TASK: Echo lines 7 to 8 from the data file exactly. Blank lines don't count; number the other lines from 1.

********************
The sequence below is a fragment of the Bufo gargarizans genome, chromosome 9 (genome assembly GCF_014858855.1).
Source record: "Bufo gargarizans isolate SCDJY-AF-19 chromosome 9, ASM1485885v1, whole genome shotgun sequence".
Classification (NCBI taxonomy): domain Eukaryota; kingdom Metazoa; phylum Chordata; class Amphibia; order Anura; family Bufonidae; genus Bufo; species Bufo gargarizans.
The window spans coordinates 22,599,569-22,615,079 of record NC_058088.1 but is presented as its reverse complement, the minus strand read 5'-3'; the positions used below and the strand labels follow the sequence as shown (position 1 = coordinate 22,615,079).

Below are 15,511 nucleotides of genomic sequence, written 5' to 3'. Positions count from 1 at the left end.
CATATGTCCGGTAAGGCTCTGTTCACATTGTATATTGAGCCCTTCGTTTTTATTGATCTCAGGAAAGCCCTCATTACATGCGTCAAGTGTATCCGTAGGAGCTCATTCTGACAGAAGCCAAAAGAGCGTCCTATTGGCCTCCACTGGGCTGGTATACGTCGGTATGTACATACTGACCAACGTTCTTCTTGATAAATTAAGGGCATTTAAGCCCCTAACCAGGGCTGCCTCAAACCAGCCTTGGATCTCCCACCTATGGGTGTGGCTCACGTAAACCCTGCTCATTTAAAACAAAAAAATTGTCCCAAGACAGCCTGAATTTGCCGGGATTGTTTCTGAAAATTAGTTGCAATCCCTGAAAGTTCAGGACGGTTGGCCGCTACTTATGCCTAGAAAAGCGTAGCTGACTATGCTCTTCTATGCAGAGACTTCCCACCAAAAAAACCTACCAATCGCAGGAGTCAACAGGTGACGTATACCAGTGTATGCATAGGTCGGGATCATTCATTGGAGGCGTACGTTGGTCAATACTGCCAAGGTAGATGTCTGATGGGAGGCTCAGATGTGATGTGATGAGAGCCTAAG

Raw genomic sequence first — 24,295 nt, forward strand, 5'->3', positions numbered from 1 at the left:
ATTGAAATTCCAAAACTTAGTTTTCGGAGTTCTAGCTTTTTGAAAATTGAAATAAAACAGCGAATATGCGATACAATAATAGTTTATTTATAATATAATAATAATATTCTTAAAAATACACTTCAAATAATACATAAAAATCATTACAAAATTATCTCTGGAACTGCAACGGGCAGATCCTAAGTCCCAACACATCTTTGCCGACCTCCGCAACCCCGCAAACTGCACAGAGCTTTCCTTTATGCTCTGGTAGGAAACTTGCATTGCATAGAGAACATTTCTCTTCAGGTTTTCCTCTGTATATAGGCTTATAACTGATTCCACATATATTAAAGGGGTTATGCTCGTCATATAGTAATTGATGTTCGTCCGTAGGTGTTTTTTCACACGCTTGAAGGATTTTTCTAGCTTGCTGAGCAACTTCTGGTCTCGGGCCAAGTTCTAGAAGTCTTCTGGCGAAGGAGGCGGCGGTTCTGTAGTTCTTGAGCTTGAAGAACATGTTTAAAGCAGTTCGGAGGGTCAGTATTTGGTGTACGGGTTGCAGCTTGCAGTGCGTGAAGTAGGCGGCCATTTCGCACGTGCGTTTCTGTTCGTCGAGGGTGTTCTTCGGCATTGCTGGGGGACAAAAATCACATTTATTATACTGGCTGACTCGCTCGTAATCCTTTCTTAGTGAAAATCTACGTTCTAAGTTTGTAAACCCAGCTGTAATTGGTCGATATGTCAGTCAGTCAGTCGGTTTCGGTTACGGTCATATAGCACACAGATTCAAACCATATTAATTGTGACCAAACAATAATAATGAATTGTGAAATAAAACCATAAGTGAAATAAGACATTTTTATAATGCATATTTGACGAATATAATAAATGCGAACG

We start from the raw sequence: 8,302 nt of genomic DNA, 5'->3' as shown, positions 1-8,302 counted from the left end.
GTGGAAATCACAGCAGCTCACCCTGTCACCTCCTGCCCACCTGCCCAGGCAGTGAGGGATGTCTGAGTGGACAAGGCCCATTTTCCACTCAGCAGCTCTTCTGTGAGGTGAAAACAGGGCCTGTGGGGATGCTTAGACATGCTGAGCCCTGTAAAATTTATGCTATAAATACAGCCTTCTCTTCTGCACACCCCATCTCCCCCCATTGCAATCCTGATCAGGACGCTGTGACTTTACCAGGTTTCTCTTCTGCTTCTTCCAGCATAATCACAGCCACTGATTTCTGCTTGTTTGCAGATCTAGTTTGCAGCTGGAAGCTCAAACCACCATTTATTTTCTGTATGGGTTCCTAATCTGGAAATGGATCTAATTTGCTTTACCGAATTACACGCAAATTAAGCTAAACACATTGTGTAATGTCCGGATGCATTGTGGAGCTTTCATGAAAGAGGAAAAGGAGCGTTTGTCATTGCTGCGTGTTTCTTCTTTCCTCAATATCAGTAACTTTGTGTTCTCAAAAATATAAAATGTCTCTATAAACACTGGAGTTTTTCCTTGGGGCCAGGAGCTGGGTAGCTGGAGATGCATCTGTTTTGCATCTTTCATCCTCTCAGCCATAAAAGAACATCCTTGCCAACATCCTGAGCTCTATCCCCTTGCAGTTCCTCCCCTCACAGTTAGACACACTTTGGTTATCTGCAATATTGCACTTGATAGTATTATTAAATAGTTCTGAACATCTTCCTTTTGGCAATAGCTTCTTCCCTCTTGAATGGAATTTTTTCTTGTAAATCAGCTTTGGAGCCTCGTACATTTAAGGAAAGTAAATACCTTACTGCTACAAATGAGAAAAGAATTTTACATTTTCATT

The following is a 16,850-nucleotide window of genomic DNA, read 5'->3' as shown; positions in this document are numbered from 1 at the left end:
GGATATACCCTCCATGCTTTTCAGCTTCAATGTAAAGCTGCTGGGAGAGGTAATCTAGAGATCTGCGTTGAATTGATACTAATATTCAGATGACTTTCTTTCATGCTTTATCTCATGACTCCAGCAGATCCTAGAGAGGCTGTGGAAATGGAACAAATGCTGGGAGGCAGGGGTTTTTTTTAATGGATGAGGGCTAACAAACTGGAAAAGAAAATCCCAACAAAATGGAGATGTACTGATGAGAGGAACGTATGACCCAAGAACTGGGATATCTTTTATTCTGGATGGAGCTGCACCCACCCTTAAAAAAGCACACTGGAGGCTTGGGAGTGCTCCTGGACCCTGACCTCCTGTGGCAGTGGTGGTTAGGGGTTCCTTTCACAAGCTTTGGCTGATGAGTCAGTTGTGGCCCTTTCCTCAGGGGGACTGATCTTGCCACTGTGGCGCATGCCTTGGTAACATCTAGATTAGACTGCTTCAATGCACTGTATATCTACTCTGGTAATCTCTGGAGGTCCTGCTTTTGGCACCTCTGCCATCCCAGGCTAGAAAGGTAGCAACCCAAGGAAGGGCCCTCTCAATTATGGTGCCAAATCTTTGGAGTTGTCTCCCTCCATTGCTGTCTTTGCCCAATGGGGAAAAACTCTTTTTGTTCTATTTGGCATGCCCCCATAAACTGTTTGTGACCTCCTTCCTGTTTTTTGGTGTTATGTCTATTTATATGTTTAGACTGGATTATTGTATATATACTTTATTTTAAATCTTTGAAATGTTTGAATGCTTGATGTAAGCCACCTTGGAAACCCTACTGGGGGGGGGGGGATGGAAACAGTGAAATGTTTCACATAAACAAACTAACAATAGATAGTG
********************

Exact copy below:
Raw genomic sequence first — 24,295 nt, forward strand, 5'->3', positions numbered from 1 at the left:
ATTGAAATTCCAAAACTTAGTTTTCGGAGTTCTAGCTTTTTGAAAATTGAAATAAAACAGCGAATATGCGATACAATAATAGTTTATTTATAATATAATAATAATATTCTTAAAAATACACTTCAAATAATACATAAAAATCATTACAAAATTATCTCTGGAACTGCAACGGGCAGATCCTAAGTCCCAACACATCTTTGCCGACCTCCGCAACCCCGCAAACTGCACAGAGCTTTCCTTTATGCTCTGGTAGGAAACTTGCATTGCATAGAGAACATTTCTCTTCAGGTTTTCCTCTGTATATAGGCTTATAACTGATTCCACATATATTAAAGGGGTTATGCTCGTCATATAGTAATTGATGTTCGTCCGTAGGTGTTTTTTCACACGCTTGAAGGATTTTTCTAGCTTGCTGAGCAACTTCTGGTCTCGGGCCAAGTTCTAGAAGTCTTCTGGCGAAGGAGGCGGCGGTTCTGTAGTTCTTGAGCTTGAAGAACATGTTTAAAGCAGTTCGGAGGGTCAGTATTTGGTGTACGGGTTGCAGCTTGCAGTGCGTGAAGTAGGCGGCCATTTCGCACGTGCGTTTCTGTTCGTCGAGGGTGTTCTTCGGCATTGCTGGGGGACAAAAATCACATTTATTATACTGGCTGACTCGCTCGTAATCCTTTCTTAGTGAAAATCTACGTTCTAAGTTTGTAAACCCAGCTGTAATTGGTCGATATGTCAGTCAGTCAGTCGGTTTCGGTTACGGTCATATAGCACACAGATTCAAACCATATTAATTGTGACCAAACAATAATAATGAATTGTGAAATAAAACCATAAGTGAAATAAGACATTTTTATAATGCATATTTGACGAATATAATAAATGCGAACG